Chi, Ping-Chung, Nau, Dana
The discovery that the minimax decision rule performs poorly in some games has sparked interest in possible alternatives to minimax. Until recently, the only games in which minimax was known to perform poorly were games which were mainly of theoretical interest. However, this paper reports results showing poor performance of minimax in a more common game called kalah. For the kalah games tested, a non-minimax decision rule called the product rule performs significantly better than minimax. This paper also discusses a possible way to predict whether or not minimax will perform well in a game when compared to product. A parameter called the rate of heuristic flaw (rhf) has been found to correlate positively with the. performance of product against minimax. Both analytical and experimental results are given that appear to support the predictive power of rhf.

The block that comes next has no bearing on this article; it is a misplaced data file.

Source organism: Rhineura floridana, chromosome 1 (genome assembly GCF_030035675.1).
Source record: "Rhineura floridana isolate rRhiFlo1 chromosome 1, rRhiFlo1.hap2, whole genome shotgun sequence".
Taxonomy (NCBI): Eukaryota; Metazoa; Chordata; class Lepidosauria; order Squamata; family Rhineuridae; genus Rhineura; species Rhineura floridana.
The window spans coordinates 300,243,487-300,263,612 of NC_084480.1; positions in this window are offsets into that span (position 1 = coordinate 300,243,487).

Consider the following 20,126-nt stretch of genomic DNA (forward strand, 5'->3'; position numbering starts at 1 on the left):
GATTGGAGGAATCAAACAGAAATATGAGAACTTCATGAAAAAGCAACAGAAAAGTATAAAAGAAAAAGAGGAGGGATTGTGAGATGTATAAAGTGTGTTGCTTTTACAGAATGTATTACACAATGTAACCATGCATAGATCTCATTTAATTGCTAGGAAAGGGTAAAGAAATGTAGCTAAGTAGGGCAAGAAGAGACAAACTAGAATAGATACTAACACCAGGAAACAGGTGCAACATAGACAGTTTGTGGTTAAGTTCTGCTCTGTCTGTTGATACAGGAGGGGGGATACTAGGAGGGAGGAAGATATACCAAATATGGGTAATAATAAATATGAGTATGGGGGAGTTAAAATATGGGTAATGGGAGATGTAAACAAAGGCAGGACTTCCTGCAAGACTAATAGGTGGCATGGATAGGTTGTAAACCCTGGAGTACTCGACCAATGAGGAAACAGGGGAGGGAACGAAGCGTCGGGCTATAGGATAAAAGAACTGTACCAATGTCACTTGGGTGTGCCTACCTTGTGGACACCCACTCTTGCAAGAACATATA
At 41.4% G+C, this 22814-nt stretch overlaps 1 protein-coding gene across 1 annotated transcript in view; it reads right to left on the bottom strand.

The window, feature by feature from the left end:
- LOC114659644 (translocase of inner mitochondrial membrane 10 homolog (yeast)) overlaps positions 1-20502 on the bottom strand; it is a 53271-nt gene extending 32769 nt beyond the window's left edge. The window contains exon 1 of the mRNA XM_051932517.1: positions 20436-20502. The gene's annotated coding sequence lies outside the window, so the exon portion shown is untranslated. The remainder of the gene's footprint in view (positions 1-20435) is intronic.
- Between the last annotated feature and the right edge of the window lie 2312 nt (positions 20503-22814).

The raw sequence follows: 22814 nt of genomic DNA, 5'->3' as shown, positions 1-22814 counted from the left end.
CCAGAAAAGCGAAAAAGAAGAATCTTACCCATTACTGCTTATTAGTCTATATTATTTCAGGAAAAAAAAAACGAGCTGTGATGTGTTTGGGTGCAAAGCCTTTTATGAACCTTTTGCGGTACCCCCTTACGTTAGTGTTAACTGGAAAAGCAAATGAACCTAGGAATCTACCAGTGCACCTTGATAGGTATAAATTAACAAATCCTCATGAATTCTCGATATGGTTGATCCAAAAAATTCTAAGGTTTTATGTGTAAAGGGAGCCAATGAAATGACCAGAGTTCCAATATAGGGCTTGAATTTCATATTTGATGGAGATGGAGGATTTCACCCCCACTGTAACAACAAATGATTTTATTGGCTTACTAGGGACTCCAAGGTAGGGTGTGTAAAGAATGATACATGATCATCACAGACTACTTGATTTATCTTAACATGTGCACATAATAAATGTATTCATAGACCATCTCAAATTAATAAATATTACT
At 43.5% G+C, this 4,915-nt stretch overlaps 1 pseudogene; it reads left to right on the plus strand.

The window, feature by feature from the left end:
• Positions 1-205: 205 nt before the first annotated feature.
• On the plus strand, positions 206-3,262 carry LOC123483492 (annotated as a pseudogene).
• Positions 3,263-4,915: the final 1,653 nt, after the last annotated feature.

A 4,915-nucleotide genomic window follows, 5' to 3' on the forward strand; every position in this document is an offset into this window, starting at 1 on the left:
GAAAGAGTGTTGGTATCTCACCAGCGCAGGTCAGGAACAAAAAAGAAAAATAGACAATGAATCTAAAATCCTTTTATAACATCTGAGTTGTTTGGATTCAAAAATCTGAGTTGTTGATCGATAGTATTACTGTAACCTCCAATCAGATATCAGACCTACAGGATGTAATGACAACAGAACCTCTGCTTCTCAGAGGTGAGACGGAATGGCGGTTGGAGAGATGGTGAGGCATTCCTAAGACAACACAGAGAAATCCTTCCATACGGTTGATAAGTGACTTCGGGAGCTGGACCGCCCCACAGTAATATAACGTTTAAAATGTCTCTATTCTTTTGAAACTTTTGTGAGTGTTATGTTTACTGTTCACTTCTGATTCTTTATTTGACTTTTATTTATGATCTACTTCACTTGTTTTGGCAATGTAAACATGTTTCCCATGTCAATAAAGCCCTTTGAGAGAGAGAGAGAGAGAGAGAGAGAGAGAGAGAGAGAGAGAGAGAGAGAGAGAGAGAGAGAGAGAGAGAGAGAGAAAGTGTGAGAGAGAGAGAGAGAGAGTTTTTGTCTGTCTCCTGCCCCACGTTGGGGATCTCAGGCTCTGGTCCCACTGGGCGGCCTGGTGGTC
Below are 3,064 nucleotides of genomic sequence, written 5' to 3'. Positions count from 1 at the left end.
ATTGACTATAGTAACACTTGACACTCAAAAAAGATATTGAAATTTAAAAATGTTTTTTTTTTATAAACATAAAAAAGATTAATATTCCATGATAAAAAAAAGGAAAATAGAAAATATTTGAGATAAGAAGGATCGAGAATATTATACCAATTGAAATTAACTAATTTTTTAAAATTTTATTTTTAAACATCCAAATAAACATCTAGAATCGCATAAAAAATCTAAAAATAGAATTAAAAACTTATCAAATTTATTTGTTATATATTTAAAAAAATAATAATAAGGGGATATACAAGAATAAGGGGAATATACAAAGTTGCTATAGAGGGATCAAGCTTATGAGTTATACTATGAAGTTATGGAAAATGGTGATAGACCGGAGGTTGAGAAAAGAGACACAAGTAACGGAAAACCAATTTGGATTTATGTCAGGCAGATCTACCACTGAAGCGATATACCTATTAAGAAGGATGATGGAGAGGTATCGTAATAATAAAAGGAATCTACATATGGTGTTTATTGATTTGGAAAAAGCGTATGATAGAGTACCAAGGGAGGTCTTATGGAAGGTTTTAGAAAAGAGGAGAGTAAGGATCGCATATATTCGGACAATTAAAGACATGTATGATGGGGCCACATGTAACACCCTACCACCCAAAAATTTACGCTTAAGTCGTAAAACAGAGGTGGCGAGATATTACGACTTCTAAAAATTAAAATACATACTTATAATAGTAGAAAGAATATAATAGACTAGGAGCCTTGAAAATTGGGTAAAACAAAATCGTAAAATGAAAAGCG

We describe a heuristic search technique for multi-agent pursuit-evasion games in partially observable Euclidean space where a team of trackers attempt to minimize their uncertainty about an evasive target. Agents' movement and observation capabilities are restricted by polygonal obstacles, while each agent's knowledge of the other agents is limited to direct observation or periodic updates from team members. Our polynomial-time algorithm is able to generate strategies for games in continuous two-dimensional Euclidean space, an improvement over past algorithms that were only applicable to simple gridworld domains. We demonstrate that our algorithm is tolerant of interruptions in communication between agents, continuing to generate good strategies despite long periods of time where agents are unable to communicate directly. Experiments also show that our technique generates effective strategies quickly, with decision times of less than a second for reasonably sized domains with six or more agents.